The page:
13 books that changed history: Women, race and class

Books can change the world. Throughout history there were many writings that marked a turning point, a before and after in the flow of human thought. Texts from the brilliant minds of authors who knew how to read between the lines of their time and not only interpret, but also explain and make understand (both the contemporary and later generations) their reality, which has so many echoes in ours.

But beyond the interpretation of what it is, it is worth mentioning those brave and pioneers who dared to draw with words (and in many cases, with facts) new realities and possible worlds to inhabit. That is why, with 13 books that changed history, we want to recognize the value of 13 works that put on the table not only the problems of their time, but also a series of alternatives raised with the aim of making the world a fairer place, more egalitarian, more sustainable.

We begin this series with a work that approximates the work of social and political movements in the framework of the struggle for civil rights, from a feminist perspective. Women, race and class delves into the commitment of its author, Angela Davis (1944), in the struggle for the defense of civil rights of people of color, focusing on the systematic invisibility to which black women are subjected and their claims (a common aspect both to her entire work and to her political activity as an activist), even within the framework of social movements with an unquestionable revolutionary potential. In this book, Davis makes an in-depth analysis of the strategies employed by black women in the framework of social movements, identifying one of their structural gaps: inequality between men and women (even among those fighting for a common cause).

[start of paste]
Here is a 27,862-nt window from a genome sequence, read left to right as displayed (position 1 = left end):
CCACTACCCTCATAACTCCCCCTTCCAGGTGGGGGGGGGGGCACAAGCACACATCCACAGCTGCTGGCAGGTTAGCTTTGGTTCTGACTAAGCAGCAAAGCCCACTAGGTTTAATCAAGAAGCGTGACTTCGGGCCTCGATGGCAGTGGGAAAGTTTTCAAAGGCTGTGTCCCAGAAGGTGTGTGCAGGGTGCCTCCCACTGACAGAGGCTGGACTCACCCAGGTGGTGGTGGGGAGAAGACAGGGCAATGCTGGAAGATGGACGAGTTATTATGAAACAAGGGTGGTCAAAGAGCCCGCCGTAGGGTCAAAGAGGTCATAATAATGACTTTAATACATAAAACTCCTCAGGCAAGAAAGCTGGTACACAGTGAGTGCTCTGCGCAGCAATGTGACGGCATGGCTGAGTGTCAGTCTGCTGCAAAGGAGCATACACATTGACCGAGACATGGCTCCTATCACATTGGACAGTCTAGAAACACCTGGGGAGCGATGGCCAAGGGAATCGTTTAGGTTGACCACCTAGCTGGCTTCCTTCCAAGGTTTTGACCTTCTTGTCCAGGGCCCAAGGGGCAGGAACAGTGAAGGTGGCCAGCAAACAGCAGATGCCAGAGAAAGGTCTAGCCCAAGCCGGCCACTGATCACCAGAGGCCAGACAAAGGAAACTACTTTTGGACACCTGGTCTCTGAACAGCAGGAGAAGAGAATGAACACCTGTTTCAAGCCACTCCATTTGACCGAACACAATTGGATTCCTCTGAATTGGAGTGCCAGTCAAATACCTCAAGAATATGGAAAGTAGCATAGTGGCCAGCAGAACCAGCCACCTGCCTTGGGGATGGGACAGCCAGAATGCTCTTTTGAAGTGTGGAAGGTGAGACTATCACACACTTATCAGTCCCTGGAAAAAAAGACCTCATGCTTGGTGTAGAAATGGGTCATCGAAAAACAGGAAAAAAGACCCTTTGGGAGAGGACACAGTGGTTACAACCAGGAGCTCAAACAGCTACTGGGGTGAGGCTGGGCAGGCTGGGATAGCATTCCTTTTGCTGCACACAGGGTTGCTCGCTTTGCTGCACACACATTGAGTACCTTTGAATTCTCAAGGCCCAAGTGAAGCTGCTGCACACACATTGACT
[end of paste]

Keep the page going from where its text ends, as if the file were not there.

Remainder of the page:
Women, race and class (1981), Davis’s third book, was published after If They Come in the Morning: Voices of Resistance (1971), a first-person account of the figure of the political prisoner, and her autobiography Angela Davis: An Autobiography (1974). Davis’s works, written from her own experience and with a direct and honest style, are a true reflection of her way of being in the world: active, critical, dignified and consistent with the values that she defended her whole life.

Women, race and class is the work of an author committed to the last consequences with the defense of civil rights and freedoms, who dared to address the silenced reality of inequality between men and women within the same movements fighting for equality among all people.

📷 Image from the Bettmann/Corbis archive

Leave a Reply

Your email address will not be published. Required fields are marked *